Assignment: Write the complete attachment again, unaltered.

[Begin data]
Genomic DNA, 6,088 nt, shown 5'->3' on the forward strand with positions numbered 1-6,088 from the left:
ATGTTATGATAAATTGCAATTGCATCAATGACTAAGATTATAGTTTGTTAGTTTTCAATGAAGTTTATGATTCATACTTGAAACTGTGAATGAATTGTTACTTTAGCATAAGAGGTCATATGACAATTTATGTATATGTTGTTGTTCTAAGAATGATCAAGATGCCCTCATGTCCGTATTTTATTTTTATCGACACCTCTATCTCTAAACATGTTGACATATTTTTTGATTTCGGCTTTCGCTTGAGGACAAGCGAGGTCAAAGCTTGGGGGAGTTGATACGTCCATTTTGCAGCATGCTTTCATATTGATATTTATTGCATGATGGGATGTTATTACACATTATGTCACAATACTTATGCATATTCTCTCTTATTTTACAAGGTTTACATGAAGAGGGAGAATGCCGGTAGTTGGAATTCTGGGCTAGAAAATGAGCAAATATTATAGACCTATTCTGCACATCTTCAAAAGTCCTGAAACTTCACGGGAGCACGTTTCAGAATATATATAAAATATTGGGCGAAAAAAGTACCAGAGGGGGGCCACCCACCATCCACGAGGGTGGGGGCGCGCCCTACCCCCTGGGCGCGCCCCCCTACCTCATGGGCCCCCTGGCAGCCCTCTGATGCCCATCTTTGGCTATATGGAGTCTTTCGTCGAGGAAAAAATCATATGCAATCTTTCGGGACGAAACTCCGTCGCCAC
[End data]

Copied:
Genomic DNA, 6,088 nt, shown 5'->3' on the forward strand with positions numbered 1-6,088 from the left:
ATGTTATGATAAATTGCAATTGCATCAATGACTAAGATTATAGTTTGTTAGTTTTCAATGAAGTTTATGATTCATACTTGAAACTGTGAATGAATTGTTACTTTAGCATAAGAGGTCATATGACAATTTATGTATATGTTGTTGTTCTAAGAATGATCAAGATGCCCTCATGTCCGTATTTTATTTTTATCGACACCTCTATCTCTAAACATGTTGACATATTTTTTGATTTCGGCTTTCGCTTGAGGACAAGCGAGGTCAAAGCTTGGGGGAGTTGATACGTCCATTTTGCAGCATGCTTTCATATTGATATTTATTGCATGATGGGATGTTATTACACATTATGTCACAATACTTATGCATATTCTCTCTTATTTTACAAGGTTTACATGAAGAGGGAGAATGCCGGTAGTTGGAATTCTGGGCTAGAAAATGAGCAAATATTATAGACCTATTCTGCACATCTTCAAAAGTCCTGAAACTTCACGGGAGCACGTTTCAGAATATATATAAAATATTGGGCGAAAAAAGTACCAGAGGGGGGCCACCCACCATCCACGAGGGTGGGGGCGCGCCCTACCCCCTGGGCGCGCCCCCCTACCTCATGGGCCCCCTGGCAGCCCTCTGATGCCCATCTTTGGCTATATGGAGTCTTTCGTCGAGGAAAAAATCATATGCAATCTTTCGGGACGAAACTCCGTCGCCAC